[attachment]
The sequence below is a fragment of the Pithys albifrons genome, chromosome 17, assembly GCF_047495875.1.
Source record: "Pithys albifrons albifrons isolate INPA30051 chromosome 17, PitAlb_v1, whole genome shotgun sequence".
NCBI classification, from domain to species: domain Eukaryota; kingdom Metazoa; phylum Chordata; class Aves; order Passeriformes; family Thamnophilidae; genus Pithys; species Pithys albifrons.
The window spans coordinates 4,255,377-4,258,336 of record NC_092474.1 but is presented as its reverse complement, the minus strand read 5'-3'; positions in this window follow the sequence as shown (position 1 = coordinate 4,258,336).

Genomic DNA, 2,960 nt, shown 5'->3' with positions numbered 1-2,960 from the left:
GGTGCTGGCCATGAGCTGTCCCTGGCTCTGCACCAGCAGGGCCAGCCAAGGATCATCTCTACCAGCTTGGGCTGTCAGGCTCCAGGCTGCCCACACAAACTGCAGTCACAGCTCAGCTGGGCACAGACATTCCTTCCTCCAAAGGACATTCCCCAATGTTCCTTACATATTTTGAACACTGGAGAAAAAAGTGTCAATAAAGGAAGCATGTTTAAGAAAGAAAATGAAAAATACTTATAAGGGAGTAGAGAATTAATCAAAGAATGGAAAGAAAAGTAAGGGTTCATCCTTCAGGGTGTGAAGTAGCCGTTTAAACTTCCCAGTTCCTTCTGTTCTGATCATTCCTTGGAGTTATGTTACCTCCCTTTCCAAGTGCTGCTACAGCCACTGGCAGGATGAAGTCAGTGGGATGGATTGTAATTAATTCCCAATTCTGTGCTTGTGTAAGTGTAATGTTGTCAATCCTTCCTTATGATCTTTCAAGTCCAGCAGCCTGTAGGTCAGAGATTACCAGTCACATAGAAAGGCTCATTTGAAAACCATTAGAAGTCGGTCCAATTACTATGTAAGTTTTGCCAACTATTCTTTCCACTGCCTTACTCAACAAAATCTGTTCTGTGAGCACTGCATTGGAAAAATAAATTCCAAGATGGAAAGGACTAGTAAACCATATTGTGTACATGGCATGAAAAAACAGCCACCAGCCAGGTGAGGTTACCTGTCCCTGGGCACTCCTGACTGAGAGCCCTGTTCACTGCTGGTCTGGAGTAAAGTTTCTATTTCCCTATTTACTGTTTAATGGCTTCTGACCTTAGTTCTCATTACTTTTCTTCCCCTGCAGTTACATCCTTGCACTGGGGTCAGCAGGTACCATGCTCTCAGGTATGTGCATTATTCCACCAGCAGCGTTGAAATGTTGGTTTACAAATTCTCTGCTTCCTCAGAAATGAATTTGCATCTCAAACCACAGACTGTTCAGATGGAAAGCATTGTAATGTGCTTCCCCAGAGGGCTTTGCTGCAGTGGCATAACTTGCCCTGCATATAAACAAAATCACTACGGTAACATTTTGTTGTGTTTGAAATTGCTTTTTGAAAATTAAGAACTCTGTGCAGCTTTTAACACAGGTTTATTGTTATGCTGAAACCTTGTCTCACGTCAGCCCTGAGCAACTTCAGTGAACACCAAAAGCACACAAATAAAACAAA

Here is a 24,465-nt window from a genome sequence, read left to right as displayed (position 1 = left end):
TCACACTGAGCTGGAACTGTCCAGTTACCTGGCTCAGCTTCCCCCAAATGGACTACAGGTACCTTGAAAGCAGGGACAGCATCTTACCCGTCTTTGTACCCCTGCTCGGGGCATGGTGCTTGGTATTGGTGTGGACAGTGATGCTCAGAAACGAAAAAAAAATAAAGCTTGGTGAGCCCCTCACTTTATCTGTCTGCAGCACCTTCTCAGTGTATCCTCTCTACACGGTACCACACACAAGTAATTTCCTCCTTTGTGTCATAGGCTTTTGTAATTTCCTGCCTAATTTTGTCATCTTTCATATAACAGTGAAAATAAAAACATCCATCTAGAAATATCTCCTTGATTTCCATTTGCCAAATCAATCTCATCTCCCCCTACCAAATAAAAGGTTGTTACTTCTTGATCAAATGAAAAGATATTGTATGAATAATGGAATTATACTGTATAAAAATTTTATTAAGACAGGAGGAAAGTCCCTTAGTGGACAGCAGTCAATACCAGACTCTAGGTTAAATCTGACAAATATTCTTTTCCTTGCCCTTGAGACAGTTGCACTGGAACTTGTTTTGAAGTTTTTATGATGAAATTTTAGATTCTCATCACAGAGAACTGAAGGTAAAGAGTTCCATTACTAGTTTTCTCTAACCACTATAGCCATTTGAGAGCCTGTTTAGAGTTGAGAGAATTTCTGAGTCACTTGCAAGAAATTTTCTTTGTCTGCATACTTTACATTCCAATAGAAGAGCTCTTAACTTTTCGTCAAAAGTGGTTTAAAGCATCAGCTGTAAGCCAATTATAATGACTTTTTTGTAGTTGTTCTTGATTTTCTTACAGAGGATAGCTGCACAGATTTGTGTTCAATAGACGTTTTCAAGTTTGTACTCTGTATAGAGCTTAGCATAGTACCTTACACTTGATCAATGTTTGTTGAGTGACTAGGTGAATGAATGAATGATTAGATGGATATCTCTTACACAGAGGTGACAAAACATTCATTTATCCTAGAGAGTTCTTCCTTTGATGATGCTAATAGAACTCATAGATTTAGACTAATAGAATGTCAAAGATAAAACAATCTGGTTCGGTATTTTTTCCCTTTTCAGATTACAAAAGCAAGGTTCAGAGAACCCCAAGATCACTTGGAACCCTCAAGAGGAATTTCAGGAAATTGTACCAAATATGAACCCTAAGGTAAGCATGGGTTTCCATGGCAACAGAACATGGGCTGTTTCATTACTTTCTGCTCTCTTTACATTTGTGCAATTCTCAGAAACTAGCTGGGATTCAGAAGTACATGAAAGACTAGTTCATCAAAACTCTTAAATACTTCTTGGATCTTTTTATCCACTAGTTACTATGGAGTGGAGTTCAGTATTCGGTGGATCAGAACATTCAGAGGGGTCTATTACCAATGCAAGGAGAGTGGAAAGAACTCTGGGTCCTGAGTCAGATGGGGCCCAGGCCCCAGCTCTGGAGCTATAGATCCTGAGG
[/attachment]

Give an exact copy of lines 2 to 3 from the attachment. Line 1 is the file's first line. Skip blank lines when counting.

Source record: "Pithys albifrons albifrons isolate INPA30051 chromosome 17, PitAlb_v1, whole genome shotgun sequence".
NCBI classification, from domain to species: domain Eukaryota; kingdom Metazoa; phylum Chordata; class Aves; order Passeriformes; family Thamnophilidae; genus Pithys; species Pithys albifrons.